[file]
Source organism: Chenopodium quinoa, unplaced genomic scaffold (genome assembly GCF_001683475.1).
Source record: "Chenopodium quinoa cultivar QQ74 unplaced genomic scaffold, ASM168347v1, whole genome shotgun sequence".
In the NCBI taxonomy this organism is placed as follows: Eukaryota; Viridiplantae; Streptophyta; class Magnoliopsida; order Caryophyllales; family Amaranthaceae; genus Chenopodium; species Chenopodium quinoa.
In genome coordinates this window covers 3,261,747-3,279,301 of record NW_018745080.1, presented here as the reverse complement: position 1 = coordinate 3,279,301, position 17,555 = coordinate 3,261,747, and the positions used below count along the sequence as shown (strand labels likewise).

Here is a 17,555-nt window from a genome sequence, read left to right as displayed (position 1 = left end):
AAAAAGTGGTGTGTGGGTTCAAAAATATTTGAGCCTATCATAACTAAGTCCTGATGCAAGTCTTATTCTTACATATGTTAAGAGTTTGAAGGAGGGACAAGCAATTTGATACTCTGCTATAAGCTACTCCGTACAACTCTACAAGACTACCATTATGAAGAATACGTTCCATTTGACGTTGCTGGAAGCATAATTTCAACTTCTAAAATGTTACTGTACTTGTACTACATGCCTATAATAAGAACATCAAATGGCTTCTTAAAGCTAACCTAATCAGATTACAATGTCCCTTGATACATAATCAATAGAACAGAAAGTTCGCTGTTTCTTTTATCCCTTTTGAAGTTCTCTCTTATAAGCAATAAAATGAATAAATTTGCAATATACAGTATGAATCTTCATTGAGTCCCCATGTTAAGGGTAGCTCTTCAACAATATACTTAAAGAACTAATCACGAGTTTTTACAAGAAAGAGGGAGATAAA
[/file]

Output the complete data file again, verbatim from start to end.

Source organism: Chenopodium quinoa, unplaced genomic scaffold (genome assembly GCF_001683475.1).
Source record: "Chenopodium quinoa cultivar QQ74 unplaced genomic scaffold, ASM168347v1, whole genome shotgun sequence".
In the NCBI taxonomy this organism is placed as follows: Eukaryota; Viridiplantae; Streptophyta; class Magnoliopsida; order Caryophyllales; family Amaranthaceae; genus Chenopodium; species Chenopodium quinoa.
In genome coordinates this window covers 3,261,747-3,279,301 of record NW_018745080.1, presented here as the reverse complement: position 1 = coordinate 3,279,301, position 17,555 = coordinate 3,261,747, and the positions used below count along the sequence as shown (strand labels likewise).

Here is a 17,555-nt window from a genome sequence, read left to right as displayed (position 1 = left end):
AAAAAGTGGTGTGTGGGTTCAAAAATATTTGAGCCTATCATAACTAAGTCCTGATGCAAGTCTTATTCTTACATATGTTAAGAGTTTGAAGGAGGGACAAGCAATTTGATACTCTGCTATAAGCTACTCCGTACAACTCTACAAGACTACCATTATGAAGAATACGTTCCATTTGACGTTGCTGGAAGCATAATTTCAACTTCTAAAATGTTACTGTACTTGTACTACATGCCTATAATAAGAACATCAAATGGCTTCTTAAAGCTAACCTAATCAGATTACAATGTCCCTTGATACATAATCAATAGAACAGAAAGTTCGCTGTTTCTTTTATCCCTTTTGAAGTTCTCTCTTATAAGCAATAAAATGAATAAATTTGCAATATACAGTATGAATCTTCATTGAGTCCCCATGTTAAGGGTAGCTCTTCAACAATATACTTAAAGAACTAATCACGAGTTTTTACAAGAAAGAGGGAGATAAA